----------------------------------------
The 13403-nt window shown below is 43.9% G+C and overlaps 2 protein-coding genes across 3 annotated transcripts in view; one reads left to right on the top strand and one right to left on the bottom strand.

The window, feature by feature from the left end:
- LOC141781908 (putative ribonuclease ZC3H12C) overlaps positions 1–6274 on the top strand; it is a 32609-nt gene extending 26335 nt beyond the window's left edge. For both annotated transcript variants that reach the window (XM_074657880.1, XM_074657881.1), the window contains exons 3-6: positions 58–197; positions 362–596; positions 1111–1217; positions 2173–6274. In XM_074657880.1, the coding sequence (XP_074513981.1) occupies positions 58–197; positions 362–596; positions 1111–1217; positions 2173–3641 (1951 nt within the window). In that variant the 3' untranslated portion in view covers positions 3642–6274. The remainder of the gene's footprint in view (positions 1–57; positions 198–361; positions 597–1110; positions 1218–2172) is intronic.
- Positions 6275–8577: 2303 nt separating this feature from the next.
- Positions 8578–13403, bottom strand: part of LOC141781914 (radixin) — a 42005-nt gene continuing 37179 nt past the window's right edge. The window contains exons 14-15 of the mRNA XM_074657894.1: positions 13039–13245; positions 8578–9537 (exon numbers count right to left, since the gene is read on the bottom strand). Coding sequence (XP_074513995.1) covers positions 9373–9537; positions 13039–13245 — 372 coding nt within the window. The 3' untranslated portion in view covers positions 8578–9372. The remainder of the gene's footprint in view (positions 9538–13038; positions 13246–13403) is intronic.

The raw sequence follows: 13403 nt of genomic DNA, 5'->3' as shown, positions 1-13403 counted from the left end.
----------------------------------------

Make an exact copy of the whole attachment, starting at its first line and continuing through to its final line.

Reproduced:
The 13403-nt window shown below is 43.9% G+C and overlaps 2 protein-coding genes across 3 annotated transcripts in view; one reads left to right on the top strand and one right to left on the bottom strand.

The window, feature by feature from the left end:
- LOC141781908 (putative ribonuclease ZC3H12C) overlaps positions 1–6274 on the top strand; it is a 32609-nt gene extending 26335 nt beyond the window's left edge. For both annotated transcript variants that reach the window (XM_074657880.1, XM_074657881.1), the window contains exons 3-6: positions 58–197; positions 362–596; positions 1111–1217; positions 2173–6274. In XM_074657880.1, the coding sequence (XP_074513981.1) occupies positions 58–197; positions 362–596; positions 1111–1217; positions 2173–3641 (1951 nt within the window). In that variant the 3' untranslated portion in view covers positions 3642–6274. The remainder of the gene's footprint in view (positions 1–57; positions 198–361; positions 597–1110; positions 1218–2172) is intronic.
- Positions 6275–8577: 2303 nt separating this feature from the next.
- Positions 8578–13403, bottom strand: part of LOC141781914 (radixin) — a 42005-nt gene continuing 37179 nt past the window's right edge. The window contains exons 14-15 of the mRNA XM_074657894.1: positions 13039–13245; positions 8578–9537 (exon numbers count right to left, since the gene is read on the bottom strand). Coding sequence (XP_074513995.1) covers positions 9373–9537; positions 13039–13245 — 372 coding nt within the window. The 3' untranslated portion in view covers positions 8578–9372. The remainder of the gene's footprint in view (positions 9538–13038; positions 13246–13403) is intronic.

The raw sequence follows: 13403 nt of genomic DNA, 5'->3' as shown, positions 1-13403 counted from the left end.